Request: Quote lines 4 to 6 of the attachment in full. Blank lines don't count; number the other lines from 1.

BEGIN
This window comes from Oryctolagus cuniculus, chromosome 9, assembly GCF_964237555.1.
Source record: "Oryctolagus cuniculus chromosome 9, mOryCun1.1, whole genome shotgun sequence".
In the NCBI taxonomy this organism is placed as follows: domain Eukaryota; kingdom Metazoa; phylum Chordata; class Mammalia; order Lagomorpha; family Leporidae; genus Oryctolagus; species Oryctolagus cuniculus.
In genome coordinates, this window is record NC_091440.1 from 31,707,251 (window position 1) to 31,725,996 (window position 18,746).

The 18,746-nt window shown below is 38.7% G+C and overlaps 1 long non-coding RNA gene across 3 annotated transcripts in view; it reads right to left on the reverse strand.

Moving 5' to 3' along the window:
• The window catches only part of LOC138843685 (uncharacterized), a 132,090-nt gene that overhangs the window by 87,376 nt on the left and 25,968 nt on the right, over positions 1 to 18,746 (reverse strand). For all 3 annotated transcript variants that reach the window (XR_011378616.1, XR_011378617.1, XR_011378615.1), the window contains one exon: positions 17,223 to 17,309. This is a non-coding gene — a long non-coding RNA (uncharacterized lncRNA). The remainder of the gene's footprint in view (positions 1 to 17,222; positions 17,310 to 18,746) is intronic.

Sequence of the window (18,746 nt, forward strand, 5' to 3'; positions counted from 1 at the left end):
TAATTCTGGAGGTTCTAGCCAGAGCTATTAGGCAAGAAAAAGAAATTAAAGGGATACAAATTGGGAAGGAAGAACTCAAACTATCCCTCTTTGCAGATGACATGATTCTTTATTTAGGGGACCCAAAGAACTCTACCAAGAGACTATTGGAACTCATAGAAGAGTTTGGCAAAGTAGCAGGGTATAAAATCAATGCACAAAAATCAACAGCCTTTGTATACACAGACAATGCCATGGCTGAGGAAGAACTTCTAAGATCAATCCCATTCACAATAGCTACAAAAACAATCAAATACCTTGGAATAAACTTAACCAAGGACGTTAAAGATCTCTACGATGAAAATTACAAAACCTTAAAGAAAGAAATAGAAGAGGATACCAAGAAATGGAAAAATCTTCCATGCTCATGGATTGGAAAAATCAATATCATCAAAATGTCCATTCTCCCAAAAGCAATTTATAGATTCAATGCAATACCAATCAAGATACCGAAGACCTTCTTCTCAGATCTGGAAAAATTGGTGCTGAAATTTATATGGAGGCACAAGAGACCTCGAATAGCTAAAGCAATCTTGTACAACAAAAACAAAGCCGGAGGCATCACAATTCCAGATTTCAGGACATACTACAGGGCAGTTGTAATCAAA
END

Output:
In genome coordinates, this window is record NC_091440.1 from 31,707,251 (window position 1) to 31,725,996 (window position 18,746).

The 18,746-nt window shown below is 38.7% G+C and overlaps 1 long non-coding RNA gene across 3 annotated transcripts in view; it reads right to left on the reverse strand.

Moving 5' to 3' along the window: